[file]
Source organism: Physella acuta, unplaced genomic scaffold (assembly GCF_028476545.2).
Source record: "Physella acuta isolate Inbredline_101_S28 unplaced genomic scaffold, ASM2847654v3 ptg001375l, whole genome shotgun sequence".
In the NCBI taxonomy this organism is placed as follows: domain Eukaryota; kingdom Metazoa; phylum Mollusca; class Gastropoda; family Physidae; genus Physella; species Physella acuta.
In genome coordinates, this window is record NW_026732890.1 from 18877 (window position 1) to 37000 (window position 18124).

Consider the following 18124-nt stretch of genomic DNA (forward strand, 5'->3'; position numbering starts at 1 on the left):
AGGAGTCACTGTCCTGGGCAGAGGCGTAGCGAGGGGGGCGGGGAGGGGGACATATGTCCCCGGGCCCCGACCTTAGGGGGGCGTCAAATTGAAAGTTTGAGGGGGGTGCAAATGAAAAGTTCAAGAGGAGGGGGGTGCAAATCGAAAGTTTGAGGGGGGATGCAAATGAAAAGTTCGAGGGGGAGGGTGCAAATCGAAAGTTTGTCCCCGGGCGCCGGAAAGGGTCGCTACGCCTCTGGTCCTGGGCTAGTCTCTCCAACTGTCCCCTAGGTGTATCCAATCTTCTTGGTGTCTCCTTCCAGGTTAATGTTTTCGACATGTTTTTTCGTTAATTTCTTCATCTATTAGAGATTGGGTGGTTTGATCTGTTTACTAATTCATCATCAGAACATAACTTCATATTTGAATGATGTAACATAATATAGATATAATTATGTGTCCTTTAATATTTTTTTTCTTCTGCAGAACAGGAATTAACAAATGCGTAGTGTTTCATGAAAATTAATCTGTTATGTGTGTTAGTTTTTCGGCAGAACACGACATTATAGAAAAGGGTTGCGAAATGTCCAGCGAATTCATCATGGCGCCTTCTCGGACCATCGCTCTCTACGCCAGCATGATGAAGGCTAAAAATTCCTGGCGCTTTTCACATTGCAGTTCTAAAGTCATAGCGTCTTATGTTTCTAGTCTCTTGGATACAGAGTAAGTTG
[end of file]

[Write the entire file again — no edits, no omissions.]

Source organism: Physella acuta, unplaced genomic scaffold (assembly GCF_028476545.2).
Source record: "Physella acuta isolate Inbredline_101_S28 unplaced genomic scaffold, ASM2847654v3 ptg001375l, whole genome shotgun sequence".
In the NCBI taxonomy this organism is placed as follows: domain Eukaryota; kingdom Metazoa; phylum Mollusca; class Gastropoda; family Physidae; genus Physella; species Physella acuta.
In genome coordinates, this window is record NW_026732890.1 from 18877 (window position 1) to 37000 (window position 18124).

Consider the following 18124-nt stretch of genomic DNA (forward strand, 5'->3'; position numbering starts at 1 on the left):
AGGAGTCACTGTCCTGGGCAGAGGCGTAGCGAGGGGGGCGGGGAGGGGGACATATGTCCCCGGGCCCCGACCTTAGGGGGGCGTCAAATTGAAAGTTTGAGGGGGGTGCAAATGAAAAGTTCAAGAGGAGGGGGGTGCAAATCGAAAGTTTGAGGGGGGATGCAAATGAAAAGTTCGAGGGGGAGGGTGCAAATCGAAAGTTTGTCCCCGGGCGCCGGAAAGGGTCGCTACGCCTCTGGTCCTGGGCTAGTCTCTCCAACTGTCCCCTAGGTGTATCCAATCTTCTTGGTGTCTCCTTCCAGGTTAATGTTTTCGACATGTTTTTTCGTTAATTTCTTCATCTATTAGAGATTGGGTGGTTTGATCTGTTTACTAATTCATCATCAGAACATAACTTCATATTTGAATGATGTAACATAATATAGATATAATTATGTGTCCTTTAATATTTTTTTTCTTCTGCAGAACAGGAATTAACAAATGCGTAGTGTTTCATGAAAATTAATCTGTTATGTGTGTTAGTTTTTCGGCAGAACACGACATTATAGAAAAGGGTTGCGAAATGTCCAGCGAATTCATCATGGCGCCTTCTCGGACCATCGCTCTCTACGCCAGCATGATGAAGGCTAAAAATTCCTGGCGCTTTTCACATTGCAGTTCTAAAGTCATAGCGTCTTATGTTTCTAGTCTCTTGGATACAGAGTAAGTTG